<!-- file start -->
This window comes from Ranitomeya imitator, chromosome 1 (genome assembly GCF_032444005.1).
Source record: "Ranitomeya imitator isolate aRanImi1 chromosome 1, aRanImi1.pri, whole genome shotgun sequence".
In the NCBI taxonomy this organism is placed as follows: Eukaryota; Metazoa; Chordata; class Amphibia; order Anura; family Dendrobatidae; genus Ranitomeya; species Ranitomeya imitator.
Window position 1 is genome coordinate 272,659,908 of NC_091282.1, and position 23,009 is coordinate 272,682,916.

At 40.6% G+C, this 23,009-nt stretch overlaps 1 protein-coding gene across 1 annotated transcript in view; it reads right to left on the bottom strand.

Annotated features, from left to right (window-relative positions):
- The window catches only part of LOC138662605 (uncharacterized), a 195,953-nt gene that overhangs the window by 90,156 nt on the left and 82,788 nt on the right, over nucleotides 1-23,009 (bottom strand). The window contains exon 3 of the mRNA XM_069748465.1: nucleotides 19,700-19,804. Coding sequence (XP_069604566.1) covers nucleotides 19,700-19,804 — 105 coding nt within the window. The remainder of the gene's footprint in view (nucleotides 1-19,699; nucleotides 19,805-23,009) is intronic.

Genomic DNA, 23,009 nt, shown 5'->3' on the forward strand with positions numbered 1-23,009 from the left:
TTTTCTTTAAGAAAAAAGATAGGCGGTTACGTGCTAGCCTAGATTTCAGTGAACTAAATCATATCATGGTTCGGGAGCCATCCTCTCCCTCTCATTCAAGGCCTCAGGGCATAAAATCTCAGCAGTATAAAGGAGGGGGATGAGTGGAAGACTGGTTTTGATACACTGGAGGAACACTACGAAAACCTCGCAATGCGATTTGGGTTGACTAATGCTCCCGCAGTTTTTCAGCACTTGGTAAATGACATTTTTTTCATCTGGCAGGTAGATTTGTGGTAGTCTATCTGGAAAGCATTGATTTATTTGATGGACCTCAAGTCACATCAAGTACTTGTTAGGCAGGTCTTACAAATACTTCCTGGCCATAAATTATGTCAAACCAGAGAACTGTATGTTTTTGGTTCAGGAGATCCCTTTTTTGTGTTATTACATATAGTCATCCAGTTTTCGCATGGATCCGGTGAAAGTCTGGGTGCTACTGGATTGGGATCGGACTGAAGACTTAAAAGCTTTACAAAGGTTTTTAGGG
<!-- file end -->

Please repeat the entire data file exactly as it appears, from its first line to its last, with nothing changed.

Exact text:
This window comes from Ranitomeya imitator, chromosome 1 (genome assembly GCF_032444005.1).
Source record: "Ranitomeya imitator isolate aRanImi1 chromosome 1, aRanImi1.pri, whole genome shotgun sequence".
In the NCBI taxonomy this organism is placed as follows: Eukaryota; Metazoa; Chordata; class Amphibia; order Anura; family Dendrobatidae; genus Ranitomeya; species Ranitomeya imitator.
Window position 1 is genome coordinate 272,659,908 of NC_091282.1, and position 23,009 is coordinate 272,682,916.

At 40.6% G+C, this 23,009-nt stretch overlaps 1 protein-coding gene across 1 annotated transcript in view; it reads right to left on the bottom strand.

Annotated features, from left to right (window-relative positions):
- The window catches only part of LOC138662605 (uncharacterized), a 195,953-nt gene that overhangs the window by 90,156 nt on the left and 82,788 nt on the right, over nucleotides 1-23,009 (bottom strand). The window contains exon 3 of the mRNA XM_069748465.1: nucleotides 19,700-19,804. Coding sequence (XP_069604566.1) covers nucleotides 19,700-19,804 — 105 coding nt within the window. The remainder of the gene's footprint in view (nucleotides 1-19,699; nucleotides 19,805-23,009) is intronic.

Genomic DNA, 23,009 nt, shown 5'->3' on the forward strand with positions numbered 1-23,009 from the left:
TTTTCTTTAAGAAAAAAGATAGGCGGTTACGTGCTAGCCTAGATTTCAGTGAACTAAATCATATCATGGTTCGGGAGCCATCCTCTCCCTCTCATTCAAGGCCTCAGGGCATAAAATCTCAGCAGTATAAAGGAGGGGGATGAGTGGAAGACTGGTTTTGATACACTGGAGGAACACTACGAAAACCTCGCAATGCGATTTGGGTTGACTAATGCTCCCGCAGTTTTTCAGCACTTGGTAAATGACATTTTTTTCATCTGGCAGGTAGATTTGTGGTAGTCTATCTGGAAAGCATTGATTTATTTGATGGACCTCAAGTCACATCAAGTACTTGTTAGGCAGGTCTTACAAATACTTCCTGGCCATAAATTATGTCAAACCAGAGAACTGTATGTTTTTGGTTCAGGAGATCCCTTTTTTGTGTTATTACATATAGTCATCCAGTTTTCGCATGGATCCGGTGAAAGTCTGGGTGCTACTGGATTGGGATCGGACTGAAGACTTAAAAGCTTTACAAAGGTTTTTAGGG